Nelson A. King

Vincentian and other Caribbean cultural aficionados got more than their monies’ worth at an electrifying cultural show Saturday night at the Miracle Temple Ministries in Brownsville, Brooklyn.

The standing-room-only 11th annual cultural package, hosted by the United Vincie Cultural Group (UVCGB), attracted a diversity of Caribbean nationals, including Jamaicans, Guyanese and Trinidadians.

“To me, it was another mission fully accomplished,” said UVCGB President Dr. Roxie Irish in a post-show interview. “I’m pleased with our performance.

“This year, we had more diversity,” added the former St. Vincent and the Grenadines’ national netball star. “We’re selling St. Vincent and the Grenadines to people we don’t know. We’re on a quest to be the best promoters of St. Vincent and the Grenadines.”

UVCGB members performed a number of selections, dramatizations, skits and dances, including new ones written by choreographer and producer Randolph “Randy” Liverpool and Ada Johnson, a lawyer and retired Registrar of the High Court in St. Vincent and the Grenadines.

Most of the folk and other songs were arranged by Gordon “Don Sutherland,” a renowned cultural figure in the country’s second largest town, Georgetown.

The four-hour-long show also featured, among others, “Welcome to SVG” by former Vincentian calypsonian-turned-gospel artiste Angus “Brigo” Lynch, Trinidadian comedienne Susan Kennedy, and Ska dancing by Jamaican Nikhidia Harris and her dad.

“The cultural show was excellent,” said Liverpool, who, a year ago, moved to New Jersey, from where he commutes for rehearsals in Brooklyn. “The hectic schedule of rehearsals and preparations have paid off big time!

“All members of the United Vincie Cultural Group of Brooklyn performed exceptionally well,” added the former school teacher in St. Vincent and the Grenadines and retired detective superintendent in Bermuda. “I am so proud to be a member and choreographer of the group.”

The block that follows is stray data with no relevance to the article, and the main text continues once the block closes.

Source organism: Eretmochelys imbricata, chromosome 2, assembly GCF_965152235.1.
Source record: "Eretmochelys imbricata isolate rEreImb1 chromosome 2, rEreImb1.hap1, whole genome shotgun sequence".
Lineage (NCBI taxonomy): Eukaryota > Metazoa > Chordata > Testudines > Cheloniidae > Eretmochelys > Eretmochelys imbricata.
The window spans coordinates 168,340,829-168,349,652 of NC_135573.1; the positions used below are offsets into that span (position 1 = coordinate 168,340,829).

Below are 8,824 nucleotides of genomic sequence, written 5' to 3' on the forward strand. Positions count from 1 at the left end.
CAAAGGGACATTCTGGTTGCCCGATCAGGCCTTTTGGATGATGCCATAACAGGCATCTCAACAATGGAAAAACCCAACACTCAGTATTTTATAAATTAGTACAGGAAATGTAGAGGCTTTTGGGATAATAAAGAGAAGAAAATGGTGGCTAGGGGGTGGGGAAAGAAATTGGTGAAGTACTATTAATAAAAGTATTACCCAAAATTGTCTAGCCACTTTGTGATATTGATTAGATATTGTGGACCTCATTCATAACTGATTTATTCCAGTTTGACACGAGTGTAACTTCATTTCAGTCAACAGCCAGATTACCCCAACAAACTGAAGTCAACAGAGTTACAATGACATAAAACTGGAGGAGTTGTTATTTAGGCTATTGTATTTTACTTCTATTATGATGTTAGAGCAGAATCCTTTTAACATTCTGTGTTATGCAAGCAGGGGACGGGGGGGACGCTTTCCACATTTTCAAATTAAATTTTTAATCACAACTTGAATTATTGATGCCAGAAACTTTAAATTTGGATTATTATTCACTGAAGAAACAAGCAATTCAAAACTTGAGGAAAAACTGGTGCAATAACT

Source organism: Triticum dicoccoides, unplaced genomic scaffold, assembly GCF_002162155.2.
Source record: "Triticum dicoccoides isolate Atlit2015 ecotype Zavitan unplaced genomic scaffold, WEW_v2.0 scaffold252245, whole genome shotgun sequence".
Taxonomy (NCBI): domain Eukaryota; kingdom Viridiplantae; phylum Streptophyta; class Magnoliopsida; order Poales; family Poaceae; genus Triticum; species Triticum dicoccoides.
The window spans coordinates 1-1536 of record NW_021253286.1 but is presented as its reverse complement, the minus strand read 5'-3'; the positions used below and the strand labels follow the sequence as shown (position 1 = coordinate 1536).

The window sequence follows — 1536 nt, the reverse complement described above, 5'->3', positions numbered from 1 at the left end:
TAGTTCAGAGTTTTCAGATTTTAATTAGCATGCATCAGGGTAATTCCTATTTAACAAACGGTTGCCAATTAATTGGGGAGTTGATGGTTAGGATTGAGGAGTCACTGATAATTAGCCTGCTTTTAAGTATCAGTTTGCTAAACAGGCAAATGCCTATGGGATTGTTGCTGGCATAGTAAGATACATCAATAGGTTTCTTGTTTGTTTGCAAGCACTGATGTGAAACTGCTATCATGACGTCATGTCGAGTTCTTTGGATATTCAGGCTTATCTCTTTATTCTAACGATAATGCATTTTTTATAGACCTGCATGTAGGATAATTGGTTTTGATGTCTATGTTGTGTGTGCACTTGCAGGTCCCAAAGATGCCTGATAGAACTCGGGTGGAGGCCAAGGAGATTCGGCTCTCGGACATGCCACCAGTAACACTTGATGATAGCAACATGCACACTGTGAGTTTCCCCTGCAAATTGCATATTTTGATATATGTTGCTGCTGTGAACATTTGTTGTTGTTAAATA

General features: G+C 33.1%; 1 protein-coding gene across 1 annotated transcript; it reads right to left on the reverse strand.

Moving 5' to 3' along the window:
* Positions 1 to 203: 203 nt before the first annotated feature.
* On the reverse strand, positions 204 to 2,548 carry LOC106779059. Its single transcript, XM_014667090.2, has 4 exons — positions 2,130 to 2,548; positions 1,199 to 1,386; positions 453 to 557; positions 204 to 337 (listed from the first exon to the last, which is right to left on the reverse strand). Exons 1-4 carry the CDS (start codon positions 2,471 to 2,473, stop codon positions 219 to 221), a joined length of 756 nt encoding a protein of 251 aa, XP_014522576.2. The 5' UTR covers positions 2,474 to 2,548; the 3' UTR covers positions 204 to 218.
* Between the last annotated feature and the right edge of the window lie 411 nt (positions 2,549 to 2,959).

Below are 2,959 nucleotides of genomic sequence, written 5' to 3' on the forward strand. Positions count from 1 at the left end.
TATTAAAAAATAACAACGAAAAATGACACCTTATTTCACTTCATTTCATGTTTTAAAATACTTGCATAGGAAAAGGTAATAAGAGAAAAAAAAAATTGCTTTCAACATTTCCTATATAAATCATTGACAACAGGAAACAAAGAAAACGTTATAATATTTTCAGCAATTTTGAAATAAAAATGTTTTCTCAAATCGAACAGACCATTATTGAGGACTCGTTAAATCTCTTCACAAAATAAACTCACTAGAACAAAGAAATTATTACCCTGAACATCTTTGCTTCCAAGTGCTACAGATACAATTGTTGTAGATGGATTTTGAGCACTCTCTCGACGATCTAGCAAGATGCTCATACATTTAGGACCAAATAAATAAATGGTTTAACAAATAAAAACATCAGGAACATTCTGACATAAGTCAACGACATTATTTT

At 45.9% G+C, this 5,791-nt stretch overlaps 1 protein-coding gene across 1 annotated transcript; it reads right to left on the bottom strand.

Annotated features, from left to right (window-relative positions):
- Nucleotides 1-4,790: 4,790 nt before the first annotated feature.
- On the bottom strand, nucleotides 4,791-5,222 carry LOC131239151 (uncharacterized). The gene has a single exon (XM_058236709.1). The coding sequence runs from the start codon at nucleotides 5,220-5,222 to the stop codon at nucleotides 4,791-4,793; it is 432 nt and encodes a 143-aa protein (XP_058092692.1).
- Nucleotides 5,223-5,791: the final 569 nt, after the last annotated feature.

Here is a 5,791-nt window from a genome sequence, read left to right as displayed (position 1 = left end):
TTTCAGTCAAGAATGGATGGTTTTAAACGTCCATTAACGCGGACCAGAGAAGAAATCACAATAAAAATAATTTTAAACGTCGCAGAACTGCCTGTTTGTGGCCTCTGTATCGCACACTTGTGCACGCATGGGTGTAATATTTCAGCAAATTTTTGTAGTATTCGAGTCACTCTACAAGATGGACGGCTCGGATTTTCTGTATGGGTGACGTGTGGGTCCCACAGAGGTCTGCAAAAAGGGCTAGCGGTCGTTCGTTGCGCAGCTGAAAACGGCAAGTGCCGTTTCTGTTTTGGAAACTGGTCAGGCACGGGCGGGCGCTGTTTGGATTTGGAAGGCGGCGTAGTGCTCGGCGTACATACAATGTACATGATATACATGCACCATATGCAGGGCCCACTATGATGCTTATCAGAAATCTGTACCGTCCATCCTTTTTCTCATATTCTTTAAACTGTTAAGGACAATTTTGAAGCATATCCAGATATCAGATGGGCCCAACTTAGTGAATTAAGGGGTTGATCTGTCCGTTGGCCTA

Trinidadian comedienne Susan Kennedy in action.
Photo by Nelson A. King

He said supporters have even compared the UVCGB to the Georgetown Folk Creation Group, of which he was an integral part in St. Vincent and the Grenadines, in the mid-70s.

“It appears that the audience was greatly entertained by the variety of renditions we performed — folk songs, skit, dances, choral speeches, comedy, etc. — and everyone got their money’s worth,” Liverpool said. “I am also filled with joy that I am part of promoting Vincy culture in the USA and keeping the culture alive amongst the Vincy Diaspora.

“Most importantly, we are doing so for a good cause — to provide medical supplies to clinics and hospitals in St. Vincent and the Grenadines and to help others in dire need, which can ultimately make an immense positive difference in the lives of fellow Vincentians,” Liverpool added.

Sutherland said the group’s performance is improving by leaps and bounds.

“Each year our group is performing at a higher level,” he said, stating that three new original folk songs — “Keep Our Culture Alive,” written by Johnson, and “Callin List” and “Where all the Childhood Days Gone,” written by Liverpool — were up-tempo folk songs, “which touched our audience.”

“It took me a couple of years to get my buddy Randy to move to the Tri-State (area) to join the group,” Sutherland said. “His presence is helping us raise the bar.”

He said the band — with him on lead guitar, Jeffery Holder on guitar, Ike Jeffers on bass, Raul “Winky” Decaul on keyboard, and Uwusu Slater on drums — “did an excellent job. “

“Our group loves SVG (St. Vincent and the Grenadines) very much, and we are giving back to our fellow Vincentians,” Sutherland said. “Our goal is to promote folk culture in SVG and in the Caribbean community in America.”

United Vincie Cultural Group in Brooklyn during their performance last Sunday.
Photo by Nelson A. King

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